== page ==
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Two Steps Back

Just now world leaders are telling us it’s time to close our borders and load our guns. With all the loonies and radicalized nut-jobs out there, we need to make security our highest priority. Inside our own nation, subgroups are putting tribal loyalty above the common good, as political parties, religious sects, and social classes antagonize each other. The media keep streaming to our screens images and stories of police brutality, hate crimes, and seemingly random massacres, promoting the view that everything is falling apart.

Other voices such as Steven Pinker (Enlightenment Now: The Case for Reason, Science, Humanism, and Progress), Yuval Noah Harari (Homo Deus: A Brief History of Tomorrow), and Hans Rosling (Factfulness: Ten Reasons We’re Wrong About the World – and Why Things Are Better Than You Think) are trying to help us out of this fixation on the negative by presenting actual data as evidence of the fact that not only is everything not falling apart, but some very important things are coming together for a brighter picture.

Far fewer people today die from famines, epidemics, or human violence than at any time in history. Breakthroughs in science and technology, while they probably won’t save the world, are making it possible for more people to live longer, healthier, and happier lives. Climate change notwithstanding, most of the major concerns on our global horizon are solvable as long as we can work together for the good of all.

And yet, getting along and working together is where we often run into trouble. If we could work together for the greater good, perhaps nothing would be impossible. But certain people are intent on throwing wrenches in the gears – poking our insecurities and curating our worst fears by distorting facts, spinning stories, and making up shit to make us believe that things are really, really bad.

A few of these crazymakers are just plain crazy, while most of them do it because they stand to benefit from our emotional reactions and irrational behavior. What will they get out of it? Power, control, financial profit, real estate holdings, fifteen minutes on TV or forever in heaven. Who knows? Their challenge in any case is getting us to believe things that aren’t really true.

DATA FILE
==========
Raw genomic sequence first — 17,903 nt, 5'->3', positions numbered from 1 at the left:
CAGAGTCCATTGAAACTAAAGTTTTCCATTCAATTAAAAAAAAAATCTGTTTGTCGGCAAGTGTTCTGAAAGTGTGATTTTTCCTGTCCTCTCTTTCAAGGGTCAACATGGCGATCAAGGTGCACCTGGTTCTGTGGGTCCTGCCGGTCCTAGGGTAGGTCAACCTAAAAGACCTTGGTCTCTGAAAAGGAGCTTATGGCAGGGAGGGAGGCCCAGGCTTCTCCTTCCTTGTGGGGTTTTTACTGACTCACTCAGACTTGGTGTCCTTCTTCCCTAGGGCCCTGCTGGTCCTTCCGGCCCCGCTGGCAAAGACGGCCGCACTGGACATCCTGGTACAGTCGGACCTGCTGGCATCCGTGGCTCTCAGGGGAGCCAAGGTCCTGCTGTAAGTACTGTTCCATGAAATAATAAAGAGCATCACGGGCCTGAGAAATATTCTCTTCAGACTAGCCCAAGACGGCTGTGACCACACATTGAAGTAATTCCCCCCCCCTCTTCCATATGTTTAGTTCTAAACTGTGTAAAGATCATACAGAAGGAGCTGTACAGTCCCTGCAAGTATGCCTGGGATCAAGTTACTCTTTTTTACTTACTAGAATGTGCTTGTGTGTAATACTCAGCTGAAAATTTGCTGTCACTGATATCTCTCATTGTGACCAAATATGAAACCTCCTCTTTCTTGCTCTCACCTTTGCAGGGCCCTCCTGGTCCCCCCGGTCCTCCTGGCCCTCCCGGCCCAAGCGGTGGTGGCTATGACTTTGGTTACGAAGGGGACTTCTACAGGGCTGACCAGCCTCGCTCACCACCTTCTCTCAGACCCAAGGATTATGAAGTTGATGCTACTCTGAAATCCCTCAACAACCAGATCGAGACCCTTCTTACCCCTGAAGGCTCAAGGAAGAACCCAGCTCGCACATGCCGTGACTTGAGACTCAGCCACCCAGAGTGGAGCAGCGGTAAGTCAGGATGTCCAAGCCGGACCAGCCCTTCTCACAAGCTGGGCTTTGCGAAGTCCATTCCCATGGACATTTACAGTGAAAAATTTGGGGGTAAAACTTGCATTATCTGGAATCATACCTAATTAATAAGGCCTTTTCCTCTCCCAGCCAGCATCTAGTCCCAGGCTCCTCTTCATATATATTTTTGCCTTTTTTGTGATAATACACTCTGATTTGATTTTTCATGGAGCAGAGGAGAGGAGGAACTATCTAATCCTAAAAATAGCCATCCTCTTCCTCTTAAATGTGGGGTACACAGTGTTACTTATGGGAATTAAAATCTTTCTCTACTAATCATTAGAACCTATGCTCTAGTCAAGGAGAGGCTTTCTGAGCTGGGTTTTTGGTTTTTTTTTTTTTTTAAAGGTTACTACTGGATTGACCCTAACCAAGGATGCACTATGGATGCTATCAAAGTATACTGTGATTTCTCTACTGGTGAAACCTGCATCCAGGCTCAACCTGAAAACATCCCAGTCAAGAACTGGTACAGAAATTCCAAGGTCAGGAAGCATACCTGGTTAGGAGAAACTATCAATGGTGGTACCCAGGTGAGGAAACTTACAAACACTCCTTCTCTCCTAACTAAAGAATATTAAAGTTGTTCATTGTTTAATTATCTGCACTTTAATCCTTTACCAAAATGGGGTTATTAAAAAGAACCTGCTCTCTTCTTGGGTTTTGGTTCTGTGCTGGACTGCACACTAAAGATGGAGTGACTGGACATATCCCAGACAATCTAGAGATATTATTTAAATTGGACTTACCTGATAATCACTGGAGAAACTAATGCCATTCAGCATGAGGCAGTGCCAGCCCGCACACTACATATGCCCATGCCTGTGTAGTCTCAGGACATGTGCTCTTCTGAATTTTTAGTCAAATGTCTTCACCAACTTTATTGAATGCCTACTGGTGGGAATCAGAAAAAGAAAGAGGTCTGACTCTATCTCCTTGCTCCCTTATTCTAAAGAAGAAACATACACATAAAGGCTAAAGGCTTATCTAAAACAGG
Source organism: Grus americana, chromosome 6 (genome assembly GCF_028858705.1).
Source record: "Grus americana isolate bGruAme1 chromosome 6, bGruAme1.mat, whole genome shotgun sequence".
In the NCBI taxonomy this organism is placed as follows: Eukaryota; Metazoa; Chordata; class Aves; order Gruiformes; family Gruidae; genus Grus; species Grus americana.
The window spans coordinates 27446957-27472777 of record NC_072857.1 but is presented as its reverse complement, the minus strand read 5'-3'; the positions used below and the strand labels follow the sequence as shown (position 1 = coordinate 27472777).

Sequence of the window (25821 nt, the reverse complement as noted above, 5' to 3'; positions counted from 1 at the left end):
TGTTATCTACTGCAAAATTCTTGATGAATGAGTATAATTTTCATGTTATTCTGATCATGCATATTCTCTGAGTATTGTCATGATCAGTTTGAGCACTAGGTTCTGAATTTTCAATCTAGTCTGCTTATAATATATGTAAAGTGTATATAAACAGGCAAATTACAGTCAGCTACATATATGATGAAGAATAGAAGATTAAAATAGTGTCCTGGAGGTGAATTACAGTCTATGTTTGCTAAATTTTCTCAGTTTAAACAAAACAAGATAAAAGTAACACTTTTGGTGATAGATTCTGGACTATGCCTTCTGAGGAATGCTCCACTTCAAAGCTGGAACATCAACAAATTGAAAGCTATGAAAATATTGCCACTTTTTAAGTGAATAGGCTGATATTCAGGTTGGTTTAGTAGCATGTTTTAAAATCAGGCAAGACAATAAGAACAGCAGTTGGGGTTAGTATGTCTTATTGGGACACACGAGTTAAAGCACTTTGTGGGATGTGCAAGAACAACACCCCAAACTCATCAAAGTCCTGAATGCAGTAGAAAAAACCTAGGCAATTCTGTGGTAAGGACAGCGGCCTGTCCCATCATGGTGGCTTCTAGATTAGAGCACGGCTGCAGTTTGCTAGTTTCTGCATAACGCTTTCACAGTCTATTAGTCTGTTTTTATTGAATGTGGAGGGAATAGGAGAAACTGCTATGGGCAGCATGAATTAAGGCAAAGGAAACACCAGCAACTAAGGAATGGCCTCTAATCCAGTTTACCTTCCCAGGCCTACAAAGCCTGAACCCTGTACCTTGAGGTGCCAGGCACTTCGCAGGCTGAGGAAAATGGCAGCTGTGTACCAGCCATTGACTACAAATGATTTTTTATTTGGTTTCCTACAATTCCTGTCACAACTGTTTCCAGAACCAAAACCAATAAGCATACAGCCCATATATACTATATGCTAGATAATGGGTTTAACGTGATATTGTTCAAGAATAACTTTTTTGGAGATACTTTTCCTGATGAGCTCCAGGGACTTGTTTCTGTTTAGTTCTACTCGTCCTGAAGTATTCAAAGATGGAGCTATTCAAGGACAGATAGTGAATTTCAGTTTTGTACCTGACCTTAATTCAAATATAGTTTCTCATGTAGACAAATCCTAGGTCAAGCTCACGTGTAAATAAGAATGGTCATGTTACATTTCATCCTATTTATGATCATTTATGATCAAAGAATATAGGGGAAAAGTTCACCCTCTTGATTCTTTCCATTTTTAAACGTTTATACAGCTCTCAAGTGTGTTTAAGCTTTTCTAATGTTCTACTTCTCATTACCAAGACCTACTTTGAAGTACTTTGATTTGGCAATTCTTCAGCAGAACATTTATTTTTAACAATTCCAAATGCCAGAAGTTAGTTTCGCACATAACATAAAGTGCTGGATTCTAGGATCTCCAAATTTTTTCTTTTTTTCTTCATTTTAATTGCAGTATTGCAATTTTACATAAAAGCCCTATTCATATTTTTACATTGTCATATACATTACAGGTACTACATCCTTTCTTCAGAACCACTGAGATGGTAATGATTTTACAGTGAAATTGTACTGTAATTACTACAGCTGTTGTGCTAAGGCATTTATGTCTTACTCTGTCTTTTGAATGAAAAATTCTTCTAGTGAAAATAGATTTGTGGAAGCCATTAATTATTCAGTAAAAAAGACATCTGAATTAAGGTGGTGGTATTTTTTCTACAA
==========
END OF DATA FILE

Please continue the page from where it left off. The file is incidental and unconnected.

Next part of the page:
When the stress of daily life has us reeling off center and out of our depths, we are vulnerable to negative thinking. We are just where they want us.

Rather than closing our eyes to the very real troubles around us or falling for the doomsday scenarios of emotional terrorists (including many politicians, preachers, and self-styled prophets), I propose that we momentarily detach our focus from this or that symptom and open our frame to a much (very much!) wider horizon. Oftentimes the upheavals we experience in life cannot be understood by analyzing only the local conditions and direct causal connections among things.

Indeed, the most important factors are systemic ones – broader dynamics, delayed effects, and feedback loops that cycle over many months, years, and even (as I’ll suggest) evolutionary eras.

Our ability to take in the bigger picture and longer view on things is compromised by the sense of urgency whipped up by those emotional terrorists mentioned earlier. With the right rhetoric and charismatic flair they can incite us to act without any concern over the larger and later consequences of our action.

This is when it’s critical that we each find our center, close our eyes, take a few deep breaths, and then open our eyes again to what might really be going on.

My diagram presents a scheme of the biggest of big pictures and longest of long views. The structure of our universe has been evolving for nearly 14 billion years: starting in a quantum flaring-forth (the so-called “big bang”), condensing into matter, stirring to life, waking as mind, and bending reflexively upon itself in the self-conscious ego.

And here we are, the universe contemplating itself. In our ego conceit we might believe that self-consciousness is the endgame, the ultimate aim of the whole shebang.

But not so.

A self-conscious personality is instead a penultimate phenomenon in the evolution of our universe, and like most things which are transitions or progression thresholds to something else (or something more), it is inherently unstable. The human personality needs to connect with other personalities in order to maintain a balance between its subjective needs and the social environment. An individual ego emerges out of this reciprocal exchange with other egos, and it continues to lean on others in the construction of identity.

Because every ego wrestles to some extent with insecurity over our subjective need to feel safe, loved, capable, and worthy (for more on the feeling-needs see A New Hierarchy of Needs), we can lean into relationships with unrealistic expectations, which inevitably leads to disappointment, resentment, and distrust. It’s this emotional insecurity that gets exploited by those with ulterior motives.

In truth, emotional terrorists are themselves deeply insecure and are compensating for their unmet needs to feel safe, loved, capable, or worthy by manipulating us and others around them.

The big picture suggests, then, that our current global situation is on the brink of evolutionary change – literally a transformation in our very nature as human beings. For the past several millenniums we have been oriented in reality by the separate center of personal identity known as ego (my “I” and your “I”).